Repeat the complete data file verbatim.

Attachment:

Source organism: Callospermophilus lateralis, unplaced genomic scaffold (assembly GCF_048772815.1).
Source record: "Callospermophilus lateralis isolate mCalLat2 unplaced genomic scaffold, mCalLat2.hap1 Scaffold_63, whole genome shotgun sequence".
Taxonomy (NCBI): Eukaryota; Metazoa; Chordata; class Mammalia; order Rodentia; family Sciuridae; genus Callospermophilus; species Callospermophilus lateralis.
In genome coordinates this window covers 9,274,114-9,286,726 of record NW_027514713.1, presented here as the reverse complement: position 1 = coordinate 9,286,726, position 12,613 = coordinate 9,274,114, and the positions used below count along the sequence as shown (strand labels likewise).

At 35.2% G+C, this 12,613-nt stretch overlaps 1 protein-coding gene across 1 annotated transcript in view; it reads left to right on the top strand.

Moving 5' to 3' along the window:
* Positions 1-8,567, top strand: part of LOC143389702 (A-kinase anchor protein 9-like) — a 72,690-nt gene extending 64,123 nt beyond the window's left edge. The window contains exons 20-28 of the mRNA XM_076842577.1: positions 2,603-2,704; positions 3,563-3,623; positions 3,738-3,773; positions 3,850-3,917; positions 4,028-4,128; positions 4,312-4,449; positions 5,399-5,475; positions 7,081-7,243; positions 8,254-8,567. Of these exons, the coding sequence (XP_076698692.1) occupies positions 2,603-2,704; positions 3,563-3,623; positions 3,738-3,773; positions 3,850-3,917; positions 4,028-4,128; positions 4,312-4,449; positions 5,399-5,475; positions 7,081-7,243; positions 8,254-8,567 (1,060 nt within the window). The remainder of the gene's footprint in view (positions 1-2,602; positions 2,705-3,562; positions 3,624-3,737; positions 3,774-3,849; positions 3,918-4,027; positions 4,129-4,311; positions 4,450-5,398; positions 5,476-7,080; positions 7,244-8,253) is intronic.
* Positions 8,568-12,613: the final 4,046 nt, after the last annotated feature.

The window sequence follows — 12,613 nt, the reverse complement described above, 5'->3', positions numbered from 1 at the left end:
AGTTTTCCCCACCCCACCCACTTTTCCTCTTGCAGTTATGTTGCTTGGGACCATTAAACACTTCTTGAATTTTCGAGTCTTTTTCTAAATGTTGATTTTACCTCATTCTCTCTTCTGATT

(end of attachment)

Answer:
Source organism: Callospermophilus lateralis, unplaced genomic scaffold (assembly GCF_048772815.1).
Source record: "Callospermophilus lateralis isolate mCalLat2 unplaced genomic scaffold, mCalLat2.hap1 Scaffold_63, whole genome shotgun sequence".
Taxonomy (NCBI): Eukaryota; Metazoa; Chordata; class Mammalia; order Rodentia; family Sciuridae; genus Callospermophilus; species Callospermophilus lateralis.
In genome coordinates this window covers 9,274,114-9,286,726 of record NW_027514713.1, presented here as the reverse complement: position 1 = coordinate 9,286,726, position 12,613 = coordinate 9,274,114, and the positions used below count along the sequence as shown (strand labels likewise).

At 35.2% G+C, this 12,613-nt stretch overlaps 1 protein-coding gene across 1 annotated transcript in view; it reads left to right on the top strand.

Moving 5' to 3' along the window:
* Positions 1-8,567, top strand: part of LOC143389702 (A-kinase anchor protein 9-like) — a 72,690-nt gene extending 64,123 nt beyond the window's left edge. The window contains exons 20-28 of the mRNA XM_076842577.1: positions 2,603-2,704; positions 3,563-3,623; positions 3,738-3,773; positions 3,850-3,917; positions 4,028-4,128; positions 4,312-4,449; positions 5,399-5,475; positions 7,081-7,243; positions 8,254-8,567. Of these exons, the coding sequence (XP_076698692.1) occupies positions 2,603-2,704; positions 3,563-3,623; positions 3,738-3,773; positions 3,850-3,917; positions 4,028-4,128; positions 4,312-4,449; positions 5,399-5,475; positions 7,081-7,243; positions 8,254-8,567 (1,060 nt within the window). The remainder of the gene's footprint in view (positions 1-2,602; positions 2,705-3,562; positions 3,624-3,737; positions 3,774-3,849; positions 3,918-4,027; positions 4,129-4,311; positions 4,450-5,398; positions 5,476-7,080; positions 7,244-8,253) is intronic.
* Positions 8,568-12,613: the final 4,046 nt, after the last annotated feature.

The window sequence follows — 12,613 nt, the reverse complement described above, 5'->3', positions numbered from 1 at the left end:
AGTTTTCCCCACCCCACCCACTTTTCCTCTTGCAGTTATGTTGCTTGGGACCATTAAACACTTCTTGAATTTTCGAGTCTTTTTCTAAATGTTGATTTTACCTCATTCTCTCTTCTGATT